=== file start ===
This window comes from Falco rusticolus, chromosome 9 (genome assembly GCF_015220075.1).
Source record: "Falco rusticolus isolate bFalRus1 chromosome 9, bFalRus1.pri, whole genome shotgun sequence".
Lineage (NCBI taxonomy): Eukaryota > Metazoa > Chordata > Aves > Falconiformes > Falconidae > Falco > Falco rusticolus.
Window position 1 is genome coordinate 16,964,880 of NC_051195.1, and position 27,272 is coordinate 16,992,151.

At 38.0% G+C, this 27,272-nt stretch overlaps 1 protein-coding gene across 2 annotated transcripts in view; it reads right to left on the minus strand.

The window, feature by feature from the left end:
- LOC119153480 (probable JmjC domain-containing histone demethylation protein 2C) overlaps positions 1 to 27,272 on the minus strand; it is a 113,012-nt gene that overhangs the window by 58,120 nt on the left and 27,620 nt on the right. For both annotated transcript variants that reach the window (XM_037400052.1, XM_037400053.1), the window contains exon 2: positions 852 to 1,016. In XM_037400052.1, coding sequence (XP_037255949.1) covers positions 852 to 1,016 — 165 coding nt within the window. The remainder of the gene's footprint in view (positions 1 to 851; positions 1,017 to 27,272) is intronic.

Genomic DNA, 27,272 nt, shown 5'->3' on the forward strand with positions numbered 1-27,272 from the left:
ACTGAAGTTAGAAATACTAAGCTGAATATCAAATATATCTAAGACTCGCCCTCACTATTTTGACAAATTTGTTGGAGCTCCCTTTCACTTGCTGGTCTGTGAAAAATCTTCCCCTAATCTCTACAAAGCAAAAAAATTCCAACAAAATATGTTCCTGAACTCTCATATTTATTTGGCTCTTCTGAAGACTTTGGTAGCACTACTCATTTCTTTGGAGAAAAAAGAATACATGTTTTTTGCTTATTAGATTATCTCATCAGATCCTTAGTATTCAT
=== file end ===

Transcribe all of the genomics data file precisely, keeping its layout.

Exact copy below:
This window comes from Falco rusticolus, chromosome 9 (genome assembly GCF_015220075.1).
Source record: "Falco rusticolus isolate bFalRus1 chromosome 9, bFalRus1.pri, whole genome shotgun sequence".
Lineage (NCBI taxonomy): Eukaryota > Metazoa > Chordata > Aves > Falconiformes > Falconidae > Falco > Falco rusticolus.
Window position 1 is genome coordinate 16,964,880 of NC_051195.1, and position 27,272 is coordinate 16,992,151.

At 38.0% G+C, this 27,272-nt stretch overlaps 1 protein-coding gene across 2 annotated transcripts in view; it reads right to left on the minus strand.

The window, feature by feature from the left end:
- LOC119153480 (probable JmjC domain-containing histone demethylation protein 2C) overlaps positions 1 to 27,272 on the minus strand; it is a 113,012-nt gene that overhangs the window by 58,120 nt on the left and 27,620 nt on the right. For both annotated transcript variants that reach the window (XM_037400052.1, XM_037400053.1), the window contains exon 2: positions 852 to 1,016. In XM_037400052.1, coding sequence (XP_037255949.1) covers positions 852 to 1,016 — 165 coding nt within the window. The remainder of the gene's footprint in view (positions 1 to 851; positions 1,017 to 27,272) is intronic.

Genomic DNA, 27,272 nt, shown 5'->3' on the forward strand with positions numbered 1-27,272 from the left:
ACTGAAGTTAGAAATACTAAGCTGAATATCAAATATATCTAAGACTCGCCCTCACTATTTTGACAAATTTGTTGGAGCTCCCTTTCACTTGCTGGTCTGTGAAAAATCTTCCCCTAATCTCTACAAAGCAAAAAAATTCCAACAAAATATGTTCCTGAACTCTCATATTTATTTGGCTCTTCTGAAGACTTTGGTAGCACTACTCATTTCTTTGGAGAAAAAAGAATACATGTTTTTTGCTTATTAGATTATCTCATCAGATCCTTAGTATTCAT